Why would I do this five times? I’m insane, right? Remember that Skinshifter was my first novel—the book I used to learn how to write fiction in the first place. Many authors I know have their first novel manuscript printed and permanently locked in the bottom of a drawer. Most of them have sworn that their first novel will never ever see the eye of an editor, much less a reader. Most first novels are too poorly written to be made public, but they serve as important reminders to their authors of all they achieved and all that they learned.

Skinshifter was not quite to the point of being bottom-drawer fodder, but it was pretty raw when I finished its first draft in February 2009. Due other circumstances in my life, I could not actually pick it up and edit it until early 2011. At that time the book underwent major rewrites in preparation for it to be formally critiqued by a local English teacher. Between her keen eye and my ruthless revision, I managed to make the book presentable to publishers. Or so I thought. After submitting the manuscript for publication and receiving several kind but firm rejections, I decided to drag it back into the editing cycle this past summer to see what I was missing. Thanks to my incredible beta readers, I finally found continuity errors that I had overlooked in the previous three drafts. I am far more confident in it during this round of beta reading, but I also know that there is more work ahead before it is good enough to be published. Such is the life of a writer.

I am not saying that every single story will require five revisions. Some stories need more help and some less help than others. I have about five short story rough drafts which are finished, but which will never see the light of day because their plots are too broken to be fixed. I also have one story that only required a single editing session before it was published. If you pay attention to your story’s needs, you will know when a manuscript is fit for publication. If a story does not feel right, edit it again or send it to a beta reader that you trust. Do this over and over again until the story feels solid.

Until our next meeting, may we each rewrite our world for the better!


The Seared Cookie Report: one Artist/Writer’s Labored Soliloquy (SCRAWLS) is brought to you from the writing desk of Alycia C. Cooke and/or Alycia Christine Sears at Purple Thorn Press and Photography with love, speculative fiction books, and virtual baked goods for all. Please let me know your thoughts about this particular post and, as always, if there is any subject you wish me to discuss, contact me. Thanks!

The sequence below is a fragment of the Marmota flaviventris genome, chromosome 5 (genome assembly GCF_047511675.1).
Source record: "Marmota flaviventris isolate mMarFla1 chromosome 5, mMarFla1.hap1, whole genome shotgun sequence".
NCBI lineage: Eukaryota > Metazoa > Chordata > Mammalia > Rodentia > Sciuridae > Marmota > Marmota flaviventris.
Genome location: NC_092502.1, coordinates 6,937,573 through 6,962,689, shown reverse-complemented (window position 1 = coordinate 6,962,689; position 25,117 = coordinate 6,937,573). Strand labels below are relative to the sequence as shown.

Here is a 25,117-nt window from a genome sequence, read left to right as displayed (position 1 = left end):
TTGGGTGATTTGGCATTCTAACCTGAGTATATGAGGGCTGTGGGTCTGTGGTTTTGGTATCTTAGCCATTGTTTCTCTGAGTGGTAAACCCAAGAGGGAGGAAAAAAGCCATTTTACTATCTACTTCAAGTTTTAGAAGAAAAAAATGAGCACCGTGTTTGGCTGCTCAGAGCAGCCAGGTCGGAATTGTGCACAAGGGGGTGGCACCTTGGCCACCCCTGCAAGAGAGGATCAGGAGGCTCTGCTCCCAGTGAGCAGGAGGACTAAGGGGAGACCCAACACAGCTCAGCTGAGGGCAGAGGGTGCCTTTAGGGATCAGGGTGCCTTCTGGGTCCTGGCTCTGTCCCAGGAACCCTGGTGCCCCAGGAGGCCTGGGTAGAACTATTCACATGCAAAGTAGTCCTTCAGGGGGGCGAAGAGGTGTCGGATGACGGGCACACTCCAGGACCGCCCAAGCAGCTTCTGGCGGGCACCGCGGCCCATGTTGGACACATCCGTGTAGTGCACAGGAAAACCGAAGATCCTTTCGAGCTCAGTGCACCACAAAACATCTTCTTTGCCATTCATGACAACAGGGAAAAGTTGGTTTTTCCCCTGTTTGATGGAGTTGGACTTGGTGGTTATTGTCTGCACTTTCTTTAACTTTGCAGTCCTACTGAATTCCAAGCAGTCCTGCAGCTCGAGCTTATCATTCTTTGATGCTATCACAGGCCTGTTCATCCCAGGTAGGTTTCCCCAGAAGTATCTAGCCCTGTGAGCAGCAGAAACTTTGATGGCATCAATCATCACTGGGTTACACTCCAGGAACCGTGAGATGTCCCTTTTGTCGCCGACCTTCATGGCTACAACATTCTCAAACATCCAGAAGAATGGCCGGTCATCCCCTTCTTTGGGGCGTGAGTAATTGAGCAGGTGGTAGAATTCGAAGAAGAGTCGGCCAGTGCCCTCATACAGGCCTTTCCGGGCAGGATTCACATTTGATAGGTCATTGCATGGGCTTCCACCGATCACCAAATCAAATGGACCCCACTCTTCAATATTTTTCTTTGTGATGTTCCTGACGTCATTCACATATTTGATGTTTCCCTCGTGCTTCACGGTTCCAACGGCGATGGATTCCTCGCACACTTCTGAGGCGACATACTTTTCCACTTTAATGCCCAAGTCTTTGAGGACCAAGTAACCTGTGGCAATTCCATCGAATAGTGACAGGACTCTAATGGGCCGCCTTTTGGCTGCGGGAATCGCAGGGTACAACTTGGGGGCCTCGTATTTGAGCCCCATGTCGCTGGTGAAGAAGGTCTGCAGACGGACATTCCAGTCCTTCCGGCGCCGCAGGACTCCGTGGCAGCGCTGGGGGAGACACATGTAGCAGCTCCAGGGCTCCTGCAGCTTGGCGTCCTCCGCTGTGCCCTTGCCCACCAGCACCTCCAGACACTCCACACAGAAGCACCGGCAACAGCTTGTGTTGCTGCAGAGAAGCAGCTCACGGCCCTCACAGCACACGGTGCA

How Does an Artwork Sale Lead to a New Year’s Resolution?

Sparked_Sky-4x6ACI can’t believe it is New Year’s Eve! It seems to me that the year of 2013 just pulled a vanishing act. The month of December in particular has flitted past my awareness faster than a white rabbit disappearing inside a magician’s hat.

Speaking of vanishing, I must remind you all that today marks the last day of my Photography Sale. If you have not had the chance to purchase some of my gorgeous artwork, don’t delay any longer. Remember to use the Discount Code YMHLAA in your shopping cart to receive your savings. Okay, I promise I’m finished advertising. Now it’s on to the rest of today’s post!

Ever since I posted my Christmas sale, I’ve been hard at work doing a thorough review of my work accomplishments this year. If that sounds a little boring to you, believe me when I say that it often is for me, too. I mean I do love seeing all of the things I’ve created and improved over the past 12 months, but I also hate discovering all of the things that I failed to do.

There were several things that I did very well this year:

    • Created and scheduled maintenance of
    • Increased of my blog writing from monthly to weekly
    • Maintained my Tuesday posting schedule
    • Updated my photography website with new photos frequently
    • Used new photos to add interest to my weekly blog posts
    • Kept up with my daily and weekly house chores
    • Began and maintained daily Bible readings
    All of these things are wonderful personal accomplishments. However, there were several problems this year that must be addressed and corrected. Chief among these is my fiction writing schedule. While my weekly blog writing was regular, my weekly fiction word count was anything but steady. Most weeks saw one or two days in which I wrote strong word counts, while most other days I wrote little more than a sentence. There were also several weeks in which I didn’t manage to write anything at all. This major lack of consistency led to delays in finishing stories of all lengths and consequently caused me to fall behind on most of my year-end tasks.

    If I am going succeed in writing, then I will have to put it first before all of my other major jobs. With that in mind, I made the following list of Goals for 2014:

      • 300 or more daily word count total for fiction (1500 words minimum per week)
      • SCRAWLS & Flashes of Perspective blogs maintained weekly